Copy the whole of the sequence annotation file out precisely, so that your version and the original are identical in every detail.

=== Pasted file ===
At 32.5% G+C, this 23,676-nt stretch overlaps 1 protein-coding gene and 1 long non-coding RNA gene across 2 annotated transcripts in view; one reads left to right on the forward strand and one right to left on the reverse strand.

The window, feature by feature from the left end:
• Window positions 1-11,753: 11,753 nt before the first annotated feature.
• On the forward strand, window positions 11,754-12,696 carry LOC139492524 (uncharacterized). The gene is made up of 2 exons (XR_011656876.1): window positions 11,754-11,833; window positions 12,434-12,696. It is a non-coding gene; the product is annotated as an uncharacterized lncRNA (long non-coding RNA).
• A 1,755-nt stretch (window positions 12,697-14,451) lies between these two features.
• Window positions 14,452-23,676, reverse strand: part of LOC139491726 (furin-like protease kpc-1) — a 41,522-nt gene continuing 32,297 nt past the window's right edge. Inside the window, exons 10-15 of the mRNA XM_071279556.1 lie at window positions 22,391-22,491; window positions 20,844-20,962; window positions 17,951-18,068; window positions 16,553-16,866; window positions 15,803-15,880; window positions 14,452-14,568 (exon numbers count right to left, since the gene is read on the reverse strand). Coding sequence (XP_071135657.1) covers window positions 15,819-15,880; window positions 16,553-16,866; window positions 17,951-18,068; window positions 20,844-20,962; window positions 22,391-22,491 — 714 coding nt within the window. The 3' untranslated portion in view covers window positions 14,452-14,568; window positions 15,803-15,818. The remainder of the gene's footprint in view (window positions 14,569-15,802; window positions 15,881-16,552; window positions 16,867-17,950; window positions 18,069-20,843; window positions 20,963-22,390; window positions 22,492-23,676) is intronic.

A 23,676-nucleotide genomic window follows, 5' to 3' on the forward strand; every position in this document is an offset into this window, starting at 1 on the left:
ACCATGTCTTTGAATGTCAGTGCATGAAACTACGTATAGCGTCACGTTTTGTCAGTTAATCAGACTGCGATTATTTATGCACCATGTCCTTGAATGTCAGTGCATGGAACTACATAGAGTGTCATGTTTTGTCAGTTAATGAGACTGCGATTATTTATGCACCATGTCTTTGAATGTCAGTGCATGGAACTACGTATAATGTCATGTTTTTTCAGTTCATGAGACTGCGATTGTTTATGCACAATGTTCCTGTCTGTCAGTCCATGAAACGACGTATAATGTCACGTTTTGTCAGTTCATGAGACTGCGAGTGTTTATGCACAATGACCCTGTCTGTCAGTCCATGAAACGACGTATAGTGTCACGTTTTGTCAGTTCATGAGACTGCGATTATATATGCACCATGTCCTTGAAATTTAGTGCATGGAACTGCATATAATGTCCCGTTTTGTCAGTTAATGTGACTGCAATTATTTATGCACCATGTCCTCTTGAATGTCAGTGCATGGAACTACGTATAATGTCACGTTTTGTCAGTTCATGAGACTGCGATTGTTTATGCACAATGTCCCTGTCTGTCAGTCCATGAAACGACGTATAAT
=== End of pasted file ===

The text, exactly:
At 32.5% G+C, this 23,676-nt stretch overlaps 1 protein-coding gene and 1 long non-coding RNA gene across 2 annotated transcripts in view; one reads left to right on the forward strand and one right to left on the reverse strand.

The window, feature by feature from the left end:
• Window positions 1-11,753: 11,753 nt before the first annotated feature.
• On the forward strand, window positions 11,754-12,696 carry LOC139492524 (uncharacterized). The gene is made up of 2 exons (XR_011656876.1): window positions 11,754-11,833; window positions 12,434-12,696. It is a non-coding gene; the product is annotated as an uncharacterized lncRNA (long non-coding RNA).
• A 1,755-nt stretch (window positions 12,697-14,451) lies between these two features.
• Window positions 14,452-23,676, reverse strand: part of LOC139491726 (furin-like protease kpc-1) — a 41,522-nt gene continuing 32,297 nt past the window's right edge. Inside the window, exons 10-15 of the mRNA XM_071279556.1 lie at window positions 22,391-22,491; window positions 20,844-20,962; window positions 17,951-18,068; window positions 16,553-16,866; window positions 15,803-15,880; window positions 14,452-14,568 (exon numbers count right to left, since the gene is read on the reverse strand). Coding sequence (XP_071135657.1) covers window positions 15,819-15,880; window positions 16,553-16,866; window positions 17,951-18,068; window positions 20,844-20,962; window positions 22,391-22,491 — 714 coding nt within the window. The 3' untranslated portion in view covers window positions 14,452-14,568; window positions 15,803-15,818. The remainder of the gene's footprint in view (window positions 14,569-15,802; window positions 15,881-16,552; window positions 16,867-17,950; window positions 18,069-20,843; window positions 20,963-22,390; window positions 22,492-23,676) is intronic.

A 23,676-nucleotide genomic window follows, 5' to 3' on the forward strand; every position in this document is an offset into this window, starting at 1 on the left:
ACCATGTCTTTGAATGTCAGTGCATGAAACTACGTATAGCGTCACGTTTTGTCAGTTAATCAGACTGCGATTATTTATGCACCATGTCCTTGAATGTCAGTGCATGGAACTACATAGAGTGTCATGTTTTGTCAGTTAATGAGACTGCGATTATTTATGCACCATGTCTTTGAATGTCAGTGCATGGAACTACGTATAATGTCATGTTTTTTCAGTTCATGAGACTGCGATTGTTTATGCACAATGTTCCTGTCTGTCAGTCCATGAAACGACGTATAATGTCACGTTTTGTCAGTTCATGAGACTGCGAGTGTTTATGCACAATGACCCTGTCTGTCAGTCCATGAAACGACGTATAGTGTCACGTTTTGTCAGTTCATGAGACTGCGATTATATATGCACCATGTCCTTGAAATTTAGTGCATGGAACTGCATATAATGTCCCGTTTTGTCAGTTAATGTGACTGCAATTATTTATGCACCATGTCCTCTTGAATGTCAGTGCATGGAACTACGTATAATGTCACGTTTTGTCAGTTCATGAGACTGCGATTGTTTATGCACAATGTCCCTGTCTGTCAGTCCATGAAACGACGTATAAT